The highest profile race of Newmarket’s Oct. 24 municipal election is shaping up contentiously as Deputy Mayor Tom Vegh faces challenger Gordon Prentice.
Prentice has begun the contest by attacking Vegh on his longstanding local political blog, criticizing Vegh’s voting record on regional planning matters. Prentice has also taken to emailing Vegh, asking his opponent to swear off taking campaign donations from developers.
“On a personal level, I don’t have a problem with Vegh,” he said. “I have a big problem with his politics … If you cannot raise these issues in an election, then when can you?”
Vegh said he has no intention of getting into mudslinging.
“I put myself forward, my ideas forward. If you look at any of my campaigns … I never, ever spoke about my opponent. That being said, I’m certainly aware of what my opponent is saying about me.”
With Mayor John Taylor acclaimed, the two will face off in the biggest Newmarket race in the upcoming municipal election in October. Vegh has been on Newmarket council since 2000, while Prentice has longtime experience as a politician in the United Kingdom but is running for office here for the first time.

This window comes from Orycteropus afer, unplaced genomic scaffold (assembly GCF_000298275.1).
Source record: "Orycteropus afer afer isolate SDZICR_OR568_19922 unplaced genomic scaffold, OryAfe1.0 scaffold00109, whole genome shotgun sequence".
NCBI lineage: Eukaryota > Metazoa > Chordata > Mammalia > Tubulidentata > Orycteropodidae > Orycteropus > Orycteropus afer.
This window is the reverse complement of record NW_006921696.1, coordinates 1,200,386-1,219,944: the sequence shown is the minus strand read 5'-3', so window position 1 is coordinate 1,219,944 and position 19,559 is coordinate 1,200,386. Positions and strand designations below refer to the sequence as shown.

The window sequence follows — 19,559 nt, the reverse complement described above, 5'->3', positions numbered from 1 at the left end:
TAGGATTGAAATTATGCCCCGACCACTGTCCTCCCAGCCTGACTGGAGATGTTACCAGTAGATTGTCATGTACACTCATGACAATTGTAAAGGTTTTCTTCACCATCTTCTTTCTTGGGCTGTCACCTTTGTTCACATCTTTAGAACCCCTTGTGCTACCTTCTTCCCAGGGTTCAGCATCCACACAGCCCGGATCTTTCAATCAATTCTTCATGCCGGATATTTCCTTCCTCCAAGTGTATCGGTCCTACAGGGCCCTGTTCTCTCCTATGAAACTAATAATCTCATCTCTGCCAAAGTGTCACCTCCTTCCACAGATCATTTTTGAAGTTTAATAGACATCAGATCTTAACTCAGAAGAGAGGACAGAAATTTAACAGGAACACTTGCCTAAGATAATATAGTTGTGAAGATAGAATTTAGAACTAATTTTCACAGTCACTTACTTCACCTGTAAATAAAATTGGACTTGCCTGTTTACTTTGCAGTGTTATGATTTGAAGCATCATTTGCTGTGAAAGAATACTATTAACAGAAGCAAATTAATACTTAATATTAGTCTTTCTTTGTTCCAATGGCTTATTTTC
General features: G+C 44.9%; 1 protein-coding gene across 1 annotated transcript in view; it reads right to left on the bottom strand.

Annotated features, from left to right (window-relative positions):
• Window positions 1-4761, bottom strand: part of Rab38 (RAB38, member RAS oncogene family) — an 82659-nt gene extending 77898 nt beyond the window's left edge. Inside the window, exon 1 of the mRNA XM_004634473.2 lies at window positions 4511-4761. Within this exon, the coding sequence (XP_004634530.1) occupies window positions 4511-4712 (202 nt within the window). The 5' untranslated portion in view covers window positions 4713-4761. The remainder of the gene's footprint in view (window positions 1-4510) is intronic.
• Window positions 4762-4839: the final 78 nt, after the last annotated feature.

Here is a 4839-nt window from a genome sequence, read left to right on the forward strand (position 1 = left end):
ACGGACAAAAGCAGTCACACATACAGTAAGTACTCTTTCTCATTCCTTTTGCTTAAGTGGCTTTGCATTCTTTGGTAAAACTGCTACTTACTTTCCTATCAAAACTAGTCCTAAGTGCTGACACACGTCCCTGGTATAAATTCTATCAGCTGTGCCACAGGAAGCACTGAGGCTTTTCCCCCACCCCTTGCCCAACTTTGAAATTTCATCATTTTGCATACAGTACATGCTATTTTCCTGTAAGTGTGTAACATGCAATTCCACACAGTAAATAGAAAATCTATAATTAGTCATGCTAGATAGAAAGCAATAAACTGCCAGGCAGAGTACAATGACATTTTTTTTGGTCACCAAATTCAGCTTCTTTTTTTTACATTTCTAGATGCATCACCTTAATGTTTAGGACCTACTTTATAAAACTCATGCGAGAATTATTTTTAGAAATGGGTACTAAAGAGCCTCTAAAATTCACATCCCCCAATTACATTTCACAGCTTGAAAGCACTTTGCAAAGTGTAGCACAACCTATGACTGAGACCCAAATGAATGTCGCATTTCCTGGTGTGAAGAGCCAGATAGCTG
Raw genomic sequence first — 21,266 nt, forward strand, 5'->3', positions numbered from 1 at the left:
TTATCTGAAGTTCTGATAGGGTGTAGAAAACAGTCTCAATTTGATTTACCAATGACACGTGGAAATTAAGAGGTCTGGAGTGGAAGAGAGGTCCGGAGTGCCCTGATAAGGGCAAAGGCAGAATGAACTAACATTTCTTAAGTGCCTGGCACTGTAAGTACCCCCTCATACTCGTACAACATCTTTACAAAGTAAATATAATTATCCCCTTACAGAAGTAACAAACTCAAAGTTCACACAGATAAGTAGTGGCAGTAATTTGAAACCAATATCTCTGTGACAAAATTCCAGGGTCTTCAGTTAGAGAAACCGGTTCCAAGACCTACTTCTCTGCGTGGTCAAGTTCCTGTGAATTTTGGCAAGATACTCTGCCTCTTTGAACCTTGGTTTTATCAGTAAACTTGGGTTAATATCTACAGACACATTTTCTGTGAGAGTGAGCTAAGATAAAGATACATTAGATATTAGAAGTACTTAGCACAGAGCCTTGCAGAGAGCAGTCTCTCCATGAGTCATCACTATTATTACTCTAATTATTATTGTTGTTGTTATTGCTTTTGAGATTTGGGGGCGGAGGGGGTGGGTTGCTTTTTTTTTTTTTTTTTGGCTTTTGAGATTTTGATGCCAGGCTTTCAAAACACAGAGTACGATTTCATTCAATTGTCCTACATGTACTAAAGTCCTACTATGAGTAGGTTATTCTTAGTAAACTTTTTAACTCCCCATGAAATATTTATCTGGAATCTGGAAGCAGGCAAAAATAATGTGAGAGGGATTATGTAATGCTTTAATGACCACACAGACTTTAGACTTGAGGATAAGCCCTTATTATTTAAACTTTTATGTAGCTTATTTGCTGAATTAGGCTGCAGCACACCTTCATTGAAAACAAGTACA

Vegh has served as a councillor for years but first stepped into the deputy mayor role with an election win in 2018. He has seen the development of Newmarket in that time, also serving in consulting and executive positions in the non-profit sector.
The pandemic left a big impact on the term, Vegh said. The term saw York Region create a new official plan to chart the course of the development boom expected over the next 30 years, with several divided votes.
Vegh spoke about the need to consider seniors in the term ahead, ensuring housing and amenities for them with the expected population growth in the age group.
At the local level, he said there are many projects he would like to see to completion, such as the Mulock park and the Mulock multi-use path.
“I love this town, and I love the responsibility that comes with planning the future of Newmarket," he said about why he is running again.
Prentice said he has entered the race because of Tom Vegh, adding he might not have run were anyone else standing for election.